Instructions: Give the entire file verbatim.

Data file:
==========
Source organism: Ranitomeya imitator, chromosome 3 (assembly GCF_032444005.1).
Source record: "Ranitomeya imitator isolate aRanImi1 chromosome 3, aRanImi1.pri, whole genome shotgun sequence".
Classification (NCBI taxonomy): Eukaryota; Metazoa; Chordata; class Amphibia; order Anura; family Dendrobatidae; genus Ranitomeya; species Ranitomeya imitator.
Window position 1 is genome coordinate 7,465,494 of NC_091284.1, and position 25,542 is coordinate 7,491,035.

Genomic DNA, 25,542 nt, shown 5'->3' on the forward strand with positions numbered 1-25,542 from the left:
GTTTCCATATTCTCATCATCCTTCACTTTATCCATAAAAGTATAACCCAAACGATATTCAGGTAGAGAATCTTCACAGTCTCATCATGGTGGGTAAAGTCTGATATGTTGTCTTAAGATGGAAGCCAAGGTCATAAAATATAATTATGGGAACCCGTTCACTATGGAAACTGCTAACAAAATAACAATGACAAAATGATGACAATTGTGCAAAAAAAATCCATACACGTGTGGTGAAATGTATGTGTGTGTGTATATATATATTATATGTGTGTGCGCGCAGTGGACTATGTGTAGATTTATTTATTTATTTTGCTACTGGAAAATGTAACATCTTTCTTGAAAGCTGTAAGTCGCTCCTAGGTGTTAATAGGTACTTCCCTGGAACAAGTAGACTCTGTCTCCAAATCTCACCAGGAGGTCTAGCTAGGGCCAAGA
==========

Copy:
Source organism: Ranitomeya imitator, chromosome 3 (assembly GCF_032444005.1).
Source record: "Ranitomeya imitator isolate aRanImi1 chromosome 3, aRanImi1.pri, whole genome shotgun sequence".
Classification (NCBI taxonomy): Eukaryota; Metazoa; Chordata; class Amphibia; order Anura; family Dendrobatidae; genus Ranitomeya; species Ranitomeya imitator.
Window position 1 is genome coordinate 7,465,494 of NC_091284.1, and position 25,542 is coordinate 7,491,035.

Genomic DNA, 25,542 nt, shown 5'->3' on the forward strand with positions numbered 1-25,542 from the left:
GTTTCCATATTCTCATCATCCTTCACTTTATCCATAAAAGTATAACCCAAACGATATTCAGGTAGAGAATCTTCACAGTCTCATCATGGTGGGTAAAGTCTGATATGTTGTCTTAAGATGGAAGCCAAGGTCATAAAATATAATTATGGGAACCCGTTCACTATGGAAACTGCTAACAAAATAACAATGACAAAATGATGACAATTGTGCAAAAAAAATCCATACACGTGTGGTGAAATGTATGTGTGTGTGTATATATATATTATATGTGTGTGCGCGCAGTGGACTATGTGTAGATTTATTTATTTATTTTGCTACTGGAAAATGTAACATCTTTCTTGAAAGCTGTAAGTCGCTCCTAGGTGTTAATAGGTACTTCCCTGGAACAAGTAGACTCTGTCTCCAAATCTCACCAGGAGGTCTAGCTAGGGCCAAGA